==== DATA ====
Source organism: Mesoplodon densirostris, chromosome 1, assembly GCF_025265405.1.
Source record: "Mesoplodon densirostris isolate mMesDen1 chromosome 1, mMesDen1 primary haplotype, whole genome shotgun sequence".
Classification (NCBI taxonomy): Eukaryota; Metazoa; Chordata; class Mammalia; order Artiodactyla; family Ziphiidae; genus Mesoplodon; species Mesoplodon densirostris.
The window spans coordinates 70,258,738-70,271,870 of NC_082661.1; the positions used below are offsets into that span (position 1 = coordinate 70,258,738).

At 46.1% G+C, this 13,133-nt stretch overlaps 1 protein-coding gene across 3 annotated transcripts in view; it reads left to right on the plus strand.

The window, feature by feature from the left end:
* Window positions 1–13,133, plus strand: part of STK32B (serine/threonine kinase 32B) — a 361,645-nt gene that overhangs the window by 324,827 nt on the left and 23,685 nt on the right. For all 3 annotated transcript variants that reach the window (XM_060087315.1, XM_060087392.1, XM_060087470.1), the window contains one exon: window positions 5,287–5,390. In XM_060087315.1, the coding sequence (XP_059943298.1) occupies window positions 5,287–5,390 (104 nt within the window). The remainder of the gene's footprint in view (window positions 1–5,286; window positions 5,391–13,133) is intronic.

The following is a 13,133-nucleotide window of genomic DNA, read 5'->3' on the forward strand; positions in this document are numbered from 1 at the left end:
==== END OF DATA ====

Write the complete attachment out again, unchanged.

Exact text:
Source organism: Mesoplodon densirostris, chromosome 1, assembly GCF_025265405.1.
Source record: "Mesoplodon densirostris isolate mMesDen1 chromosome 1, mMesDen1 primary haplotype, whole genome shotgun sequence".
Classification (NCBI taxonomy): Eukaryota; Metazoa; Chordata; class Mammalia; order Artiodactyla; family Ziphiidae; genus Mesoplodon; species Mesoplodon densirostris.
The window spans coordinates 70,258,738-70,271,870 of NC_082661.1; the positions used below are offsets into that span (position 1 = coordinate 70,258,738).

At 46.1% G+C, this 13,133-nt stretch overlaps 1 protein-coding gene across 3 annotated transcripts in view; it reads left to right on the plus strand.

The window, feature by feature from the left end:
* Window positions 1–13,133, plus strand: part of STK32B (serine/threonine kinase 32B) — a 361,645-nt gene that overhangs the window by 324,827 nt on the left and 23,685 nt on the right. For all 3 annotated transcript variants that reach the window (XM_060087315.1, XM_060087392.1, XM_060087470.1), the window contains one exon: window positions 5,287–5,390. In XM_060087315.1, the coding sequence (XP_059943298.1) occupies window positions 5,287–5,390 (104 nt within the window). The remainder of the gene's footprint in view (window positions 1–5,286; window positions 5,391–13,133) is intronic.

The following is a 13,133-nucleotide window of genomic DNA, read 5'->3' on the forward strand; positions in this document are numbered from 1 at the left end: